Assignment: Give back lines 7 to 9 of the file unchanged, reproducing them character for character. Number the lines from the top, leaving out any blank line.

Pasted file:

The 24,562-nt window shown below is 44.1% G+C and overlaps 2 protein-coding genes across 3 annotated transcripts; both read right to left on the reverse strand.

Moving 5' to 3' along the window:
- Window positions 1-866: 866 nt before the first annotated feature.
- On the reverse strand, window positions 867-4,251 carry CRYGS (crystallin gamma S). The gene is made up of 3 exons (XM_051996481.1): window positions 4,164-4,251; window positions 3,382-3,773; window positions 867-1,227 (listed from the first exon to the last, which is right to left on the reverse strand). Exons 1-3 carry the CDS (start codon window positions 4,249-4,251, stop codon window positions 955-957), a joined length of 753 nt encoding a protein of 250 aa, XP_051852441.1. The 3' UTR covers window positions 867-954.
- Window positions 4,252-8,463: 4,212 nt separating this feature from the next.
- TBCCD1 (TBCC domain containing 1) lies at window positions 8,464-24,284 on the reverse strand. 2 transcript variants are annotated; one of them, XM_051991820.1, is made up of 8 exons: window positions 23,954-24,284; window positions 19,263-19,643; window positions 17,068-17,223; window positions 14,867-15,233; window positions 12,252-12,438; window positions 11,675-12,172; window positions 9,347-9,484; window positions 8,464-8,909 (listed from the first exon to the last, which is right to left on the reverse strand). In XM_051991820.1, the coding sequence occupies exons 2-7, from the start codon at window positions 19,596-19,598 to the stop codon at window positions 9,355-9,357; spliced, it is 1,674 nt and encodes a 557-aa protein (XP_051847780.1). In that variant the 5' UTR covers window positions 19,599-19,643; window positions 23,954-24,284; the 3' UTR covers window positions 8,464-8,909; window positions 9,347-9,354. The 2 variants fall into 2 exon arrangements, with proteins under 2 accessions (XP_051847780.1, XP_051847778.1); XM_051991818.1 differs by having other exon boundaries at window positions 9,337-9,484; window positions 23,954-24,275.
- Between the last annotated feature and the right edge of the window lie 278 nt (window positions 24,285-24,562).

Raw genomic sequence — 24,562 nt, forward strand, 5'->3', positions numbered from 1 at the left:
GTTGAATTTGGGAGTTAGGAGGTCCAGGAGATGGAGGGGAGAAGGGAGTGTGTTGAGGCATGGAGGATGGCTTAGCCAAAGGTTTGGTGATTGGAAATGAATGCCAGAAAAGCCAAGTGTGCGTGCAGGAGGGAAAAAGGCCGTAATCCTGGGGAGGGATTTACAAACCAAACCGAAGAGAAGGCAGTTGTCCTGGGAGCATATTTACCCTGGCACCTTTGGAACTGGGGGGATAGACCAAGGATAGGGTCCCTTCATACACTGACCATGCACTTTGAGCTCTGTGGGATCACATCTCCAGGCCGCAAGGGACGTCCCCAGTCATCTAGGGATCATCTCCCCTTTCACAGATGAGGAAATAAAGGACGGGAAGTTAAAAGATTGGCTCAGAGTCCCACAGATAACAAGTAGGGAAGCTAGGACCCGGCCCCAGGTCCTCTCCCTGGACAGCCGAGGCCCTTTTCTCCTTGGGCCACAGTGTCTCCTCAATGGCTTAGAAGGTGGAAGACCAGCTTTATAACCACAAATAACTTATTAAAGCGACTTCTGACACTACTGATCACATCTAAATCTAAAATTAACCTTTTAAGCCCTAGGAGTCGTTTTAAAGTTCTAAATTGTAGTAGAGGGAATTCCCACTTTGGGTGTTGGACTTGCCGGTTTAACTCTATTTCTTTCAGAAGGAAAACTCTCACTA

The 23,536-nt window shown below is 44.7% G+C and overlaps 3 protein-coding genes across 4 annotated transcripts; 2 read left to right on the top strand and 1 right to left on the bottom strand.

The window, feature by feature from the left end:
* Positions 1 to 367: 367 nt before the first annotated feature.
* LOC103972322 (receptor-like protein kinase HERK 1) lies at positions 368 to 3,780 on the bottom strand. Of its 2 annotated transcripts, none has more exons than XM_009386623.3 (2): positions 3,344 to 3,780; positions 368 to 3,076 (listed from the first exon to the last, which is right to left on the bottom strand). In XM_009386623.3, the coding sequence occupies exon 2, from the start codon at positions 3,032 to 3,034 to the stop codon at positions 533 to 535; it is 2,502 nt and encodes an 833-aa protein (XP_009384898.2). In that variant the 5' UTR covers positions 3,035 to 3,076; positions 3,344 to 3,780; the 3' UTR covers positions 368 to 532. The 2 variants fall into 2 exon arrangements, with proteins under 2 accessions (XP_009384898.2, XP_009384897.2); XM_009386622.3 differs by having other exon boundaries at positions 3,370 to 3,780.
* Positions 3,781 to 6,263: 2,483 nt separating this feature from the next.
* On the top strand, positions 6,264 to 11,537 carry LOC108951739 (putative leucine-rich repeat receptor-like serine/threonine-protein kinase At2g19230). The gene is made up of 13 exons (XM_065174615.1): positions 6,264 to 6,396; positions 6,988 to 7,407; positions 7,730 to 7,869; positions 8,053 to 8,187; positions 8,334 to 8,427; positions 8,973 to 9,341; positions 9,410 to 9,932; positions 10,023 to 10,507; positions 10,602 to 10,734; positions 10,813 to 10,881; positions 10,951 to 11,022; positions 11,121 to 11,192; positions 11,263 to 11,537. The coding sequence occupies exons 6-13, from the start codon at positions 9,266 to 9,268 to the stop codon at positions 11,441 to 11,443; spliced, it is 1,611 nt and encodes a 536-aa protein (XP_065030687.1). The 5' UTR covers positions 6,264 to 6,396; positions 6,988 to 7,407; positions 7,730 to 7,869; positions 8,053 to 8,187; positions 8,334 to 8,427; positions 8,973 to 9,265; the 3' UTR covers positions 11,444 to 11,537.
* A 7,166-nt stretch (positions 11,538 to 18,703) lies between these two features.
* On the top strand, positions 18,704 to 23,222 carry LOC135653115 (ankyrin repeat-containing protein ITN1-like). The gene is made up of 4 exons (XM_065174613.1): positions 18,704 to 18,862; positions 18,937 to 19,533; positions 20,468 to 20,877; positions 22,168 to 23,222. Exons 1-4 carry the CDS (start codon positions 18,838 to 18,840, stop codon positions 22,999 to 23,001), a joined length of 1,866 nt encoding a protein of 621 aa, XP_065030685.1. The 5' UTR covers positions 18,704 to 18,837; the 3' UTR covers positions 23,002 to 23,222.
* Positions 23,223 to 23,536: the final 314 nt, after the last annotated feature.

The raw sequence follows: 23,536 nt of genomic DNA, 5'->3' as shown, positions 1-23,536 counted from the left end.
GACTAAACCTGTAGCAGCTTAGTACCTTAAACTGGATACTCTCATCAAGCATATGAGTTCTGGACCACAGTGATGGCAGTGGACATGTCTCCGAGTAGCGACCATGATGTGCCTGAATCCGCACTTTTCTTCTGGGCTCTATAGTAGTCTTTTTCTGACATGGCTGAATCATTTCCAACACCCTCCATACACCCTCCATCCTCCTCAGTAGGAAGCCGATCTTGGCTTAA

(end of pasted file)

- Between the last annotated feature and the right edge of the window lie 278 nt (window positions 24,285-24,562).

Raw genomic sequence — 24,562 nt, forward strand, 5'->3', positions numbered from 1 at the left:
GTTGAATTTGGGAGTTAGGAGGTCCAGGAGATGGAGGGGAGAAGGGAGTGTGTTGAGGCATGGAGGATGGCTTAGCCAAAGGTTTGGTGATTGGAAATGAATGCCAGAAAAGCCAAGTGTGCGTGCAGGAGGGAAAAAGGCCGTAATCCTGGGGAGGGATTTACAAACCAAACCGAAGAGAAGGCAGTTGTCCTGGGAGCATATTTACCCTGGCACCTTTGGAACTGGGGGGATAGACCAAGGATAGGGTCCCTTCATACACTGACCATGCACTTTGAGCTCTGTGGGATCACATCTCCAGGCCGCAAGGGACGTCCCCAGTCATCTAGGGATCATCTCCCCTTTCACAGATGAGGAAATAAAGGACGGGAAGTTAAAAGATTGGCTCAGAGTCCCACAGATAACAAGTAGGGAAGCTAGGACCCGGCCCCAGGTCCTCTCCCTGGACAGCCGAGGCCCTTTTCTCCTTGGGCCACAGTGTCTCCTCAATGGCTTAGAAGGTGGAAGACCAGCTTTATAACCACAAATAACTTATTAAAGCGACTTCTGACACTACTGATCACATCTAAATCTAAAATTAACCTTTTAAGCCCTAGGAGTCGTTTTAAAGTTCTAAATTGTAGTAGAGGGAATTCCCACTTTGGGTGTTGGACTTGCCGGTTTAACTCTATTTCTTTCAGAAGGAAAACTCTCACTA